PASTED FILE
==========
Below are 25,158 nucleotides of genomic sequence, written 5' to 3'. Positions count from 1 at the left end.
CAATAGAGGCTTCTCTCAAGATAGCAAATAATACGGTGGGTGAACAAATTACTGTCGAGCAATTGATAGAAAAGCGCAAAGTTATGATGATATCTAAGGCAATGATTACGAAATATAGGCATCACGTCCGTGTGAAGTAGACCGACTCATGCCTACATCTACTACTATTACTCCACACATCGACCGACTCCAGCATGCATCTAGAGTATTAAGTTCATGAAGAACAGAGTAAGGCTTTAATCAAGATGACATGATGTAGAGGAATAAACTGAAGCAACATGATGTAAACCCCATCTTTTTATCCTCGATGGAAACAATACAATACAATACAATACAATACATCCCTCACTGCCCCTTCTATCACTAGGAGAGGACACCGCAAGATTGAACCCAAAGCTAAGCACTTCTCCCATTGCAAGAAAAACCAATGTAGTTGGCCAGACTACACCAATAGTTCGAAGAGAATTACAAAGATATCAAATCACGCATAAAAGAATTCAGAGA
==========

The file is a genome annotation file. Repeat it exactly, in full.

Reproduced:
Below are 25,158 nucleotides of genomic sequence, written 5' to 3'. Positions count from 1 at the left end.
CAATAGAGGCTTCTCTCAAGATAGCAAATAATACGGTGGGTGAACAAATTACTGTCGAGCAATTGATAGAAAAGCGCAAAGTTATGATGATATCTAAGGCAATGATTACGAAATATAGGCATCACGTCCGTGTGAAGTAGACCGACTCATGCCTACATCTACTACTATTACTCCACACATCGACCGACTCCAGCATGCATCTAGAGTATTAAGTTCATGAAGAACAGAGTAAGGCTTTAATCAAGATGACATGATGTAGAGGAATAAACTGAAGCAACATGATGTAAACCCCATCTTTTTATCCTCGATGGAAACAATACAATACAATACAATACAATACATCCCTCACTGCCCCTTCTATCACTAGGAGAGGACACCGCAAGATTGAACCCAAAGCTAAGCACTTCTCCCATTGCAAGAAAAACCAATGTAGTTGGCCAGACTACACCAATAGTTCGAAGAGAATTACAAAGATATCAAATCACGCATAAAAGAATTCAGAGA